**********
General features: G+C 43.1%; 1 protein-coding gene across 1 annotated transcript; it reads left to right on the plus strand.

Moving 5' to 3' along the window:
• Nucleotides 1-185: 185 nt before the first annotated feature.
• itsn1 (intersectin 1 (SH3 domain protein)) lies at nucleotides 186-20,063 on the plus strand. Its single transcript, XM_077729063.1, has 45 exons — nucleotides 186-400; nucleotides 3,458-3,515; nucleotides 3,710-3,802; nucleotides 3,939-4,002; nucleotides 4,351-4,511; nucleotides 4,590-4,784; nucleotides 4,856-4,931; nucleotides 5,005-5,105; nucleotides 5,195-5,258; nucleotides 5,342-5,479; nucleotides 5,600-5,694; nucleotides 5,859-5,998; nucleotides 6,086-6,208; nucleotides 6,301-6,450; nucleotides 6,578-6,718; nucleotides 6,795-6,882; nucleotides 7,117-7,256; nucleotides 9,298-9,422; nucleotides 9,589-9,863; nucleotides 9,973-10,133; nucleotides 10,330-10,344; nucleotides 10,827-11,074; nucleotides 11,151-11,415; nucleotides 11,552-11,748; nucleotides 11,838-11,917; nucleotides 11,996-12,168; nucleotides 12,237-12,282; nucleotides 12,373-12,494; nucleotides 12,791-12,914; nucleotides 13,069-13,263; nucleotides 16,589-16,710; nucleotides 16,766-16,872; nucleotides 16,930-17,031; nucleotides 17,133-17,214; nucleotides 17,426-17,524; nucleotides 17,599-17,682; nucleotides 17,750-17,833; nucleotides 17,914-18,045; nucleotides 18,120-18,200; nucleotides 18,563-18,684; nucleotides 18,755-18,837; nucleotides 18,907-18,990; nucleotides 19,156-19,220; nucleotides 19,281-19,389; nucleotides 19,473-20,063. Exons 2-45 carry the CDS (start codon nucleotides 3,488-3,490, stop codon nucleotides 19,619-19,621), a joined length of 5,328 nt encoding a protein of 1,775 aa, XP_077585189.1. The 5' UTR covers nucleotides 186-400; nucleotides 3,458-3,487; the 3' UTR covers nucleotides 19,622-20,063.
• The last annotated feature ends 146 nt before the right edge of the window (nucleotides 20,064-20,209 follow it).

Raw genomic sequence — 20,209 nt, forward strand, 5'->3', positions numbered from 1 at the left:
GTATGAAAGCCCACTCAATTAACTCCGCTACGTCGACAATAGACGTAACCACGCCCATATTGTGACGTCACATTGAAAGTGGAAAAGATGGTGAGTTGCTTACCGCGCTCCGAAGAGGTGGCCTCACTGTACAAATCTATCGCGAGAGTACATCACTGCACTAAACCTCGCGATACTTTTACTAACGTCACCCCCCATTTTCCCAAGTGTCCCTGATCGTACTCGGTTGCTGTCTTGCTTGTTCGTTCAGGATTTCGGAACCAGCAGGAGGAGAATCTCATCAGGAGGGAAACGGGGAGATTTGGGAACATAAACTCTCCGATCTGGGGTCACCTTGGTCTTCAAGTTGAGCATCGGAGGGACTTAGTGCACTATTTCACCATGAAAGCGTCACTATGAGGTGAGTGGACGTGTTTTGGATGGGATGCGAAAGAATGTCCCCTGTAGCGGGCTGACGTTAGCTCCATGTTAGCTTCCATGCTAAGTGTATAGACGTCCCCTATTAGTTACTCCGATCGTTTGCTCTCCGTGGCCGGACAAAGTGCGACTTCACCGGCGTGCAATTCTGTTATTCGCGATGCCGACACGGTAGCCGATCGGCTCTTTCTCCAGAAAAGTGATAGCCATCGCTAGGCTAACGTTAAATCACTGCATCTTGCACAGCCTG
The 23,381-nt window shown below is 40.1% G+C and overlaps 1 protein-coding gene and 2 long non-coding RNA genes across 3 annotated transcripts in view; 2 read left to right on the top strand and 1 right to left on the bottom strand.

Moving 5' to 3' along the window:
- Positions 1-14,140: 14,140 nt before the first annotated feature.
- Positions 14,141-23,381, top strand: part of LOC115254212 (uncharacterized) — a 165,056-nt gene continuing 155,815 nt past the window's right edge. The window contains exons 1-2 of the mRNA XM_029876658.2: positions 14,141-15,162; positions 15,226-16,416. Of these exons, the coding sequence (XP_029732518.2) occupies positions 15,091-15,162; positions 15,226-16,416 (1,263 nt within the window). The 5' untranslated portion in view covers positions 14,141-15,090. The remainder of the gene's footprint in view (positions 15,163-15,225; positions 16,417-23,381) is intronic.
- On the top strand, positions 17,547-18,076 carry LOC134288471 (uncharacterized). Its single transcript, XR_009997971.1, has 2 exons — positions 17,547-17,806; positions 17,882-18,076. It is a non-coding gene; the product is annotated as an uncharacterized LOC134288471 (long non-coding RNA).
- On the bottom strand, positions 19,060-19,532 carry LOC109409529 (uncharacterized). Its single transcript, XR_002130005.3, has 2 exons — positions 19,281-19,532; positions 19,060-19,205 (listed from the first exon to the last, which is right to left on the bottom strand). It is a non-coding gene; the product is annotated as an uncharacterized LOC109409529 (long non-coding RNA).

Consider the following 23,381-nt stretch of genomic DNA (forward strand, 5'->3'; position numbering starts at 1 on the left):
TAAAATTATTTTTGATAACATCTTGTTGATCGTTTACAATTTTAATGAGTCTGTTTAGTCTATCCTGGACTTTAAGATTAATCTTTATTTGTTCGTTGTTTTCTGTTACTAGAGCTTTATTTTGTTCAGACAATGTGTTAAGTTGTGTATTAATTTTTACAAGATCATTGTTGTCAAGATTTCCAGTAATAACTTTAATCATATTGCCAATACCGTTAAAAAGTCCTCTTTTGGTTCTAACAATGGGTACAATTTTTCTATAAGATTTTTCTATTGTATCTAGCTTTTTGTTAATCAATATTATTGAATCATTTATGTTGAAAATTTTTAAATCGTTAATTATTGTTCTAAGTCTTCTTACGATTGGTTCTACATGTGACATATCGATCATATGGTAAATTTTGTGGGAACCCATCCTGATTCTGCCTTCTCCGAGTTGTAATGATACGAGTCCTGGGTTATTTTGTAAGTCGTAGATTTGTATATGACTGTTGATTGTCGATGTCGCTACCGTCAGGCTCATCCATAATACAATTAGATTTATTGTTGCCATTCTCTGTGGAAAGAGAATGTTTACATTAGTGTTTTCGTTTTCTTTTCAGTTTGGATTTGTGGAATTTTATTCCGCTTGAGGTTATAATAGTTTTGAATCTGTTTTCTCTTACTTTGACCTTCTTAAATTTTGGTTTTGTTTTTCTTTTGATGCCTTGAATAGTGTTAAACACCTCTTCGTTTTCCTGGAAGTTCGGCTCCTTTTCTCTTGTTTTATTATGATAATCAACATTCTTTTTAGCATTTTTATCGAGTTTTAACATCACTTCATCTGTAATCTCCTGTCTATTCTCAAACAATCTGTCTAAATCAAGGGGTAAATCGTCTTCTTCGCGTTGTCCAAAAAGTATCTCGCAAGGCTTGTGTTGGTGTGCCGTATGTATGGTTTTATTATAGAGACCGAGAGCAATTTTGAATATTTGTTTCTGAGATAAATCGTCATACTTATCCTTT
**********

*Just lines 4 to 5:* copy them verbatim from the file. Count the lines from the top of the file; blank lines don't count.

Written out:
• itsn1 (intersectin 1 (SH3 domain protein)) lies at nucleotides 186-20,063 on the plus strand. Its single transcript, XM_077729063.1, has 45 exons — nucleotides 186-400; nucleotides 3,458-3,515; nucleotides 3,710-3,802; nucleotides 3,939-4,002; nucleotides 4,351-4,511; nucleotides 4,590-4,784; nucleotides 4,856-4,931; nucleotides 5,005-5,105; nucleotides 5,195-5,258; nucleotides 5,342-5,479; nucleotides 5,600-5,694; nucleotides 5,859-5,998; nucleotides 6,086-6,208; nucleotides 6,301-6,450; nucleotides 6,578-6,718; nucleotides 6,795-6,882; nucleotides 7,117-7,256; nucleotides 9,298-9,422; nucleotides 9,589-9,863; nucleotides 9,973-10,133; nucleotides 10,330-10,344; nucleotides 10,827-11,074; nucleotides 11,151-11,415; nucleotides 11,552-11,748; nucleotides 11,838-11,917; nucleotides 11,996-12,168; nucleotides 12,237-12,282; nucleotides 12,373-12,494; nucleotides 12,791-12,914; nucleotides 13,069-13,263; nucleotides 16,589-16,710; nucleotides 16,766-16,872; nucleotides 16,930-17,031; nucleotides 17,133-17,214; nucleotides 17,426-17,524; nucleotides 17,599-17,682; nucleotides 17,750-17,833; nucleotides 17,914-18,045; nucleotides 18,120-18,200; nucleotides 18,563-18,684; nucleotides 18,755-18,837; nucleotides 18,907-18,990; nucleotides 19,156-19,220; nucleotides 19,281-19,389; nucleotides 19,473-20,063. Exons 2-45 carry the CDS (start codon nucleotides 3,488-3,490, stop codon nucleotides 19,619-19,621), a joined length of 5,328 nt encoding a protein of 1,775 aa, XP_077585189.1. The 5' UTR covers nucleotides 186-400; nucleotides 3,458-3,487; the 3' UTR covers nucleotides 19,622-20,063.
• The last annotated feature ends 146 nt before the right edge of the window (nucleotides 20,064-20,209 follow it).